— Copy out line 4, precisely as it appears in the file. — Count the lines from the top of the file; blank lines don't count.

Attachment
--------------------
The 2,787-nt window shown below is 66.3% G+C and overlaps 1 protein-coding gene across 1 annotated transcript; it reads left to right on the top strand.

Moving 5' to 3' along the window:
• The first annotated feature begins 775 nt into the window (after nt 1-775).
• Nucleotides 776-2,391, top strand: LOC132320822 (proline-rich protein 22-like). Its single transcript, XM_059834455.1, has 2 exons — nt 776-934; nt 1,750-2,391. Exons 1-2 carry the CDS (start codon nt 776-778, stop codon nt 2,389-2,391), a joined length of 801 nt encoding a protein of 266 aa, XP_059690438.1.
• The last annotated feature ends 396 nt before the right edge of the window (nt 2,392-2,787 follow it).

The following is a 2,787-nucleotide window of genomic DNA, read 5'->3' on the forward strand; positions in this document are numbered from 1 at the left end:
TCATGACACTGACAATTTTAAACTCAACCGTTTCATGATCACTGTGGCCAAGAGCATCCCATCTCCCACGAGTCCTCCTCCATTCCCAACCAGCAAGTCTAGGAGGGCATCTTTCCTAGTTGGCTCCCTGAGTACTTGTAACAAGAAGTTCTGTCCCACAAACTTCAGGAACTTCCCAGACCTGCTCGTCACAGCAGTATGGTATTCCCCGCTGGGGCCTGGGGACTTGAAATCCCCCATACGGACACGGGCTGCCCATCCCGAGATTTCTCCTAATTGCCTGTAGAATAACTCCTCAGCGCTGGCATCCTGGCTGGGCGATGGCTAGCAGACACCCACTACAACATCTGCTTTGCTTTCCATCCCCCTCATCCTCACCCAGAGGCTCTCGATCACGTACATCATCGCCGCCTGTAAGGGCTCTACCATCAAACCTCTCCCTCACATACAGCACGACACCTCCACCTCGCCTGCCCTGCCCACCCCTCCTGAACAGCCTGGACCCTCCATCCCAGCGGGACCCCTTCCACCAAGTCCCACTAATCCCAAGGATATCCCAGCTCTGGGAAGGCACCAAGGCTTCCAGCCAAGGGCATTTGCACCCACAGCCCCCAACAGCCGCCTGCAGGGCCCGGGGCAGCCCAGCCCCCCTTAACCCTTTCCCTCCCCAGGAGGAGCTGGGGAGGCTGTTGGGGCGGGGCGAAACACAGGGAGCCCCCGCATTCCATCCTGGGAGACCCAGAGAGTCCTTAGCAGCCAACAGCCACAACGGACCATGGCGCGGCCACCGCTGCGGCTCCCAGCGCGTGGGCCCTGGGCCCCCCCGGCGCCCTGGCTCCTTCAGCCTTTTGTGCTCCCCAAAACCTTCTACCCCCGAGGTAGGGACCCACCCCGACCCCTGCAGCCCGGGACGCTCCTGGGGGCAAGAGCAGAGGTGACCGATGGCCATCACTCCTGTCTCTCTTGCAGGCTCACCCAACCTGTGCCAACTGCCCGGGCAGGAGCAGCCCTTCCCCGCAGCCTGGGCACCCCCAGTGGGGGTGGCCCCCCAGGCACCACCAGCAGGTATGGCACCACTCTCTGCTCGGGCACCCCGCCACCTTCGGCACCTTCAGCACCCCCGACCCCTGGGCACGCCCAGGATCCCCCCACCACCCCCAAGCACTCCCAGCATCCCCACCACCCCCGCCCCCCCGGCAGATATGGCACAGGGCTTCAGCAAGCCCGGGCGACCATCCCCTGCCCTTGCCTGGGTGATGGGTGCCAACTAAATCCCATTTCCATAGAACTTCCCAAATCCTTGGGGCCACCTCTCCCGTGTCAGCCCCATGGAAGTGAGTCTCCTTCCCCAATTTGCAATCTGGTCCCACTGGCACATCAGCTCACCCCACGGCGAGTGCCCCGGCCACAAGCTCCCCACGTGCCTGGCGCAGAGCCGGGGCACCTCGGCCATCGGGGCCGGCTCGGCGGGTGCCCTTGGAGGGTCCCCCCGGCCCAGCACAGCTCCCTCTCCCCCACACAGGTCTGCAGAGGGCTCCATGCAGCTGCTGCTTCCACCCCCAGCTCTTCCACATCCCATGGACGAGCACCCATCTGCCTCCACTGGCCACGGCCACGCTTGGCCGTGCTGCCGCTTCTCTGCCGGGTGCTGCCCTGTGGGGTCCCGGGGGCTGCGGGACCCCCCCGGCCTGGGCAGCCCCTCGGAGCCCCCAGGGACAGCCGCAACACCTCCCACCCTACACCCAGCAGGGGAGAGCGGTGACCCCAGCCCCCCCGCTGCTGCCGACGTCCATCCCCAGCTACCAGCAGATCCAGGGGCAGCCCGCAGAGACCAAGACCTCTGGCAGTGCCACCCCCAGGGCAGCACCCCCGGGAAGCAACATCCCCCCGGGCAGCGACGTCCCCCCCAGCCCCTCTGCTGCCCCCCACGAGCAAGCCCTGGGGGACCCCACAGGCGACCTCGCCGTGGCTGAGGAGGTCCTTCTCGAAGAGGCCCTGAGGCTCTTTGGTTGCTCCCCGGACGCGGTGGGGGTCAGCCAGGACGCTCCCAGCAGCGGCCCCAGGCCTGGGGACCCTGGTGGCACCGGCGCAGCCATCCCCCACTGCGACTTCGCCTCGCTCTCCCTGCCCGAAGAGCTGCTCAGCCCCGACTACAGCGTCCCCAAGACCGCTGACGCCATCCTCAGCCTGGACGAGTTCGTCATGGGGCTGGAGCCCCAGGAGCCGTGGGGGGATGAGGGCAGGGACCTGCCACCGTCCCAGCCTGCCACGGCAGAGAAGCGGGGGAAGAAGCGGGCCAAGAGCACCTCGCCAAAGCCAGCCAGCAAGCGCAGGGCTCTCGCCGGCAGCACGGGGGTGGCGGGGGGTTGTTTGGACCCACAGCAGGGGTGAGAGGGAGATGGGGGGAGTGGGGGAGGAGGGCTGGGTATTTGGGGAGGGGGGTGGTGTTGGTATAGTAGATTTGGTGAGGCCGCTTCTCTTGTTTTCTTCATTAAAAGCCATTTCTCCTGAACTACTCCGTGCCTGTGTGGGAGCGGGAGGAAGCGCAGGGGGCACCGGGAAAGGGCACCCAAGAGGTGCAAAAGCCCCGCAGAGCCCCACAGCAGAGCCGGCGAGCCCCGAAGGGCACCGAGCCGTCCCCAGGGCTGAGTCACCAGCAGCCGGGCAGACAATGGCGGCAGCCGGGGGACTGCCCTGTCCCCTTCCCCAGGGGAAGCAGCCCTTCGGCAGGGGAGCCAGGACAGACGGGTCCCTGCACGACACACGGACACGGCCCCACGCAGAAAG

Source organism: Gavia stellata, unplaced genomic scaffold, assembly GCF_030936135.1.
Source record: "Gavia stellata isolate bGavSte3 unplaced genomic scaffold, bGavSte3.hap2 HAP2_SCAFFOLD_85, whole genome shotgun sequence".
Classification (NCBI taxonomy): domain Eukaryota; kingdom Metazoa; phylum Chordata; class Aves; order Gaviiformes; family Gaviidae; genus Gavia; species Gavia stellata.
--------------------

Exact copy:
• Nucleotides 776-2,391, top strand: LOC132320822 (proline-rich protein 22-like). Its single transcript, XM_059834455.1, has 2 exons — nt 776-934; nt 1,750-2,391. Exons 1-2 carry the CDS (start codon nt 776-778, stop codon nt 2,389-2,391), a joined length of 801 nt encoding a protein of 266 aa, XP_059690438.1.